III. Can we not see perfectly the meaning of the figure? There are men and women everywhere who have something to do with God. They cannot help touching and being touched by Him, and His vast purposes, and the treatment which He is giving to the world; they cross and recross the pavement of His providence; they come to Him for what they want, and He gives it to them, and they carry it away; they ask Him for bread, and they carry it off into the chambers of their own selfishness and eat it; they ask Him for power, and then go off to the battle-fields or workshops of their own selfishness and use it; they are for ever going in and out of the presence of God; they sweep through His temple like the rushing wind, or they come in like the chance worshipper, and bend a moment's knee before the altar. And then there are the other men who are struggling to escape from sin by the love of Christ. How different they are! The end of everything to them is to get to Christ, and put themselves in Him, and stay there. They do not so much want to get to Christ that they may get away from sin, as they want to get away from sin that they may get to Christ. God is to them not merely a great Helper of their plans: He is the sum of all their plans, the end of all their wishes, the Being to whom their souls say, not, "Lord, help me to do what I will," but "Lord, show me Thy will, that I may make it mine and serve myself in serving Thee." When such a soul as that comes to Christ, it is like the day when the marble column from the quarry was dragged up and set into the temple aisle. Such a soul becomes part of the great purpose of God; it can go no more out; it has no purpose or meaning outside of God; its life is hid there in the sacred aisles of God's life. If God's life grows dark, the dusk gathers around this pillar which is set in it; if God's life brightens, the pillar burns and glows. Men who behold this soul think instantly of God. They cannot picture the pillar outside of the temple; they cannot picture the soul outside of the fear, the love, the communion, the obedience, of God.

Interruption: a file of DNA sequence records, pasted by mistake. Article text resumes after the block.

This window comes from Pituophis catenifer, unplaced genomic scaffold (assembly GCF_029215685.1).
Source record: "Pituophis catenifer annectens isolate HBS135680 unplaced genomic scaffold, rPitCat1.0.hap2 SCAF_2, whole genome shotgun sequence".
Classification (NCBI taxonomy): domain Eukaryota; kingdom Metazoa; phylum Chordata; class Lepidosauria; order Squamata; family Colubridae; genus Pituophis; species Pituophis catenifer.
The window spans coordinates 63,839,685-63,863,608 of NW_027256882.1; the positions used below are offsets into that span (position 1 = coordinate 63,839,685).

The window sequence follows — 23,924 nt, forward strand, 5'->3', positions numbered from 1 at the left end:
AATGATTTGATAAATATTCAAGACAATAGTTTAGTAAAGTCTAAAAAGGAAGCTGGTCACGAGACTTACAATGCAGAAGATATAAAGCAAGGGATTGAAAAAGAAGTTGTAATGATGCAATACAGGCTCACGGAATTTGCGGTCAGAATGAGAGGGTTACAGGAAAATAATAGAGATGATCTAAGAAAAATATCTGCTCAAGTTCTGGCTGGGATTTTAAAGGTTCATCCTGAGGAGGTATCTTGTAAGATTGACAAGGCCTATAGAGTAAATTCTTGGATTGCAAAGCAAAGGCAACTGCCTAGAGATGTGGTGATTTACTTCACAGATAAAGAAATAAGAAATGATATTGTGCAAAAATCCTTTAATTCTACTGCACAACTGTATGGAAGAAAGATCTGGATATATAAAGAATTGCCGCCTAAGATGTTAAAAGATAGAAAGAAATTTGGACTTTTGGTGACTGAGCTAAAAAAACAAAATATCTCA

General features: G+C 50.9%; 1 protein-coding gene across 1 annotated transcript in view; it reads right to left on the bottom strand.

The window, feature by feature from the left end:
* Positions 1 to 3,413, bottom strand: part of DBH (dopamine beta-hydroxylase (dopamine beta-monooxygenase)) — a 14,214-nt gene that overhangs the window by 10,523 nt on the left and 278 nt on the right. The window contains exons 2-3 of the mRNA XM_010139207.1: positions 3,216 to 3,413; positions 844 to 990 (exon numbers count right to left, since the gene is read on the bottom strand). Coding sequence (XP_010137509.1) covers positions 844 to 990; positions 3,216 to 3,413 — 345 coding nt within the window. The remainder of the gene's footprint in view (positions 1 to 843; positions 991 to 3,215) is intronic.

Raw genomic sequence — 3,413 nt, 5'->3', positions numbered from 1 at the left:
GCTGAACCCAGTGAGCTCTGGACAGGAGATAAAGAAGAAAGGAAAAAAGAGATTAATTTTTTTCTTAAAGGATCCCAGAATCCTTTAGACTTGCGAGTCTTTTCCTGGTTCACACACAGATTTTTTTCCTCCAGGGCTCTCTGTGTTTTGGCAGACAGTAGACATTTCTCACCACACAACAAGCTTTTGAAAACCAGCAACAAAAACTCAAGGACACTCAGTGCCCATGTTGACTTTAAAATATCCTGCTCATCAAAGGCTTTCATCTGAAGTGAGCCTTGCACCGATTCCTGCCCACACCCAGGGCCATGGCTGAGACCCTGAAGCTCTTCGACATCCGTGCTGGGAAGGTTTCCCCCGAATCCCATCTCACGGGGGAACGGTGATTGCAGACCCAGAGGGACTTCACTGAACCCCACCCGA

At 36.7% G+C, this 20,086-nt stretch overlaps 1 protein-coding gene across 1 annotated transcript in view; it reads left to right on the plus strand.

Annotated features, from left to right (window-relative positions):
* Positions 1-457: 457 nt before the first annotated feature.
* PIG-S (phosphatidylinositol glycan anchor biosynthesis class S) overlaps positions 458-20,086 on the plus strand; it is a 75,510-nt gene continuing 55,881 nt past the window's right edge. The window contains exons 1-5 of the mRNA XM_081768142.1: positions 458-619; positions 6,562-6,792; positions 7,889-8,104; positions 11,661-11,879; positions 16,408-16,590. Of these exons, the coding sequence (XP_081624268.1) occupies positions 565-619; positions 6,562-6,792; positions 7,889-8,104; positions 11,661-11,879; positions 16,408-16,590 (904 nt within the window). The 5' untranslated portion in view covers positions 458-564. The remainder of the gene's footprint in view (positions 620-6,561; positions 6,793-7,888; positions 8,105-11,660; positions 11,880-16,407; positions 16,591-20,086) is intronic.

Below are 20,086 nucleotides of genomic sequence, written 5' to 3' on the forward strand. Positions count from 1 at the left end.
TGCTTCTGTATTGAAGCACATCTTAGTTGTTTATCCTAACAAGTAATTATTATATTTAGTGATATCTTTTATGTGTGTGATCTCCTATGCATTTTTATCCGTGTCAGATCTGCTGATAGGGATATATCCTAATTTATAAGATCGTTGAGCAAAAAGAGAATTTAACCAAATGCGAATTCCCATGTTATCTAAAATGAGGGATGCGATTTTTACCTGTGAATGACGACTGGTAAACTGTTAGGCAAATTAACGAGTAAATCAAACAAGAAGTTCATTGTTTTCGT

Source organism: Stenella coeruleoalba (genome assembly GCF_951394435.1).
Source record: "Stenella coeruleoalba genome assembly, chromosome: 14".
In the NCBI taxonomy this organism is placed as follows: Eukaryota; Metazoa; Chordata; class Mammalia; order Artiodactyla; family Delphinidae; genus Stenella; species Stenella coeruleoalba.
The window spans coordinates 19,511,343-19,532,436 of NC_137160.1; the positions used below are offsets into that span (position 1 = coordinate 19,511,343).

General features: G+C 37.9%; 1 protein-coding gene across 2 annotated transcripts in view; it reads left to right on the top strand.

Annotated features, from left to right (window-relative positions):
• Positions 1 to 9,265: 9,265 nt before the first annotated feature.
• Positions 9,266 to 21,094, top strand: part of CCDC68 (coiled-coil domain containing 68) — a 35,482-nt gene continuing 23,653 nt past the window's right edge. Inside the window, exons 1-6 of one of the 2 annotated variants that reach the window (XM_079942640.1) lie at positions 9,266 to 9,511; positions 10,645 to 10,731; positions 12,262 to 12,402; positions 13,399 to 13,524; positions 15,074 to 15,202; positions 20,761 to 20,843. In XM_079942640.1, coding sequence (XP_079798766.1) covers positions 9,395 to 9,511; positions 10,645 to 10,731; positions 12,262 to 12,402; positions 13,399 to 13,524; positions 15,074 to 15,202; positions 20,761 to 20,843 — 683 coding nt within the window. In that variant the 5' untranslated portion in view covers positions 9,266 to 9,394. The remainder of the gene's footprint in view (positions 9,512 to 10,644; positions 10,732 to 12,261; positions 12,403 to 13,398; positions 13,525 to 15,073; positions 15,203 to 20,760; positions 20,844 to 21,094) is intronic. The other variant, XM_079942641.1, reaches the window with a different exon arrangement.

Phillips Brooks, The Candle of the Lord, p. 60.
References: Revelation 3:12.—J. M. Neale, Sermons in a Religious House, vol. i., p. 312; Preacher's Monthly, vol. ii., p. 144.
Revelation 3:14Consider the word with which the Lord's prayer closes—the word "Amen." It is the signalem conscientiæ, the seal of our faith; it is the votem desiderii, the fervency of our longing; it is the stamp of our sincerity upon every prayer we use. In the Gospel of St. John, no less than twenty-five times our Lord Jesus Christ ushers in His deepest asseverations with "Amen, amen," translated in our version, "Verily, verily, I say unto you." What, then, is the meaning of this solemn and sacred word? It means truth; it means reality. Every time we use it, we should remember that God can never be the God who delights in fantasies and shams, but that He is the God of reality and of truth. And I want to bring before you the awfulness of truth—that is, of reality, of sincerity, of guileless simplicity, both as regards our conduct in the life that now is, and as regards the eternal life of man's spirit.